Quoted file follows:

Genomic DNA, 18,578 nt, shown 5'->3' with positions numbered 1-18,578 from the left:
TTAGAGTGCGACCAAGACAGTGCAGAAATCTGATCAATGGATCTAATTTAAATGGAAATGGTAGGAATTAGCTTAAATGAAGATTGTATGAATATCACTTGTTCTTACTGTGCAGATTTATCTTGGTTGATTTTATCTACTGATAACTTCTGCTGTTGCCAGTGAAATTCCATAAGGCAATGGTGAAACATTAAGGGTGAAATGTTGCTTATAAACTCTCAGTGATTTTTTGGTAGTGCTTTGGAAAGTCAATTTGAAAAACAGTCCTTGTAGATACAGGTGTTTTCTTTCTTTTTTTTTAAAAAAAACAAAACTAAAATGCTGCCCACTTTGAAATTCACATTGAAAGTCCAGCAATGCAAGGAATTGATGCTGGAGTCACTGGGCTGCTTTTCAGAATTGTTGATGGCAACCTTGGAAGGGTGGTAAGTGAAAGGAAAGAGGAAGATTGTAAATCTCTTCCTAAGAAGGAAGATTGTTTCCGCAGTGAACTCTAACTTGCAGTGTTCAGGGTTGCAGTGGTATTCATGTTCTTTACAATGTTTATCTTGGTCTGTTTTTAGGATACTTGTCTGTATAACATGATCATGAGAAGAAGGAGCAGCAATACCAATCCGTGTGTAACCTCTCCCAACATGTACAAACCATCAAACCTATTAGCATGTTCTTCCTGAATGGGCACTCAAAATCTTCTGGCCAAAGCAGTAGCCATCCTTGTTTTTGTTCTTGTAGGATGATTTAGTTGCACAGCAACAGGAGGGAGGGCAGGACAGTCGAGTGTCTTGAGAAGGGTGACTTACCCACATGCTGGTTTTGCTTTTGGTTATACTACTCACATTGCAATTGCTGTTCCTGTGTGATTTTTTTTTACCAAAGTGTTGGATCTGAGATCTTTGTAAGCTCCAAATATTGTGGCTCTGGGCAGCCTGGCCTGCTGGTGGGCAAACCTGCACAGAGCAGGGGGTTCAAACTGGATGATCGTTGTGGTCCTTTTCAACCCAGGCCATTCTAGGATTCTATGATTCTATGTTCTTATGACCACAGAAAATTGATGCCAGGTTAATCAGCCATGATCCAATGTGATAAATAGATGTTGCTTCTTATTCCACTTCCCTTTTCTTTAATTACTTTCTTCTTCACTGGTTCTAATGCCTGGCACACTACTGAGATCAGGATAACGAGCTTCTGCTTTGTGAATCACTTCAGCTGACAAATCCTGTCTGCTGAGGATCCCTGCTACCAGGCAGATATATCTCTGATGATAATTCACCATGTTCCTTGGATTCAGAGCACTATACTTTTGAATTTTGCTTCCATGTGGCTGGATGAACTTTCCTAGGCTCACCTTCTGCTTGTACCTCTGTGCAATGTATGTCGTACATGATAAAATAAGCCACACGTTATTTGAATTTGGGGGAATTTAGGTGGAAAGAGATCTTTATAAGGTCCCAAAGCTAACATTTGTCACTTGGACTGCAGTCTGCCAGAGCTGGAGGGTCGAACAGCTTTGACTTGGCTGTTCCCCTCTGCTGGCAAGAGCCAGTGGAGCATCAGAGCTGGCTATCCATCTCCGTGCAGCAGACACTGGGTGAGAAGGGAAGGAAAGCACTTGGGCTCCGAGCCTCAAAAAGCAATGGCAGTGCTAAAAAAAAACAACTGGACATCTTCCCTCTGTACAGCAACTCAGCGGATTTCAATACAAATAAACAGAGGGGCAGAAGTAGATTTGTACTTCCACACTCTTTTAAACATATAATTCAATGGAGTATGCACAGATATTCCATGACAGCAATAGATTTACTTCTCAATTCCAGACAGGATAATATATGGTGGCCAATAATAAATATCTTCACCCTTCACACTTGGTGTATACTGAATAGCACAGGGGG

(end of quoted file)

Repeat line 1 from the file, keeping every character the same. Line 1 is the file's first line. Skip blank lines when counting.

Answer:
Genomic DNA, 18,578 nt, shown 5'->3' with positions numbered 1-18,578 from the left: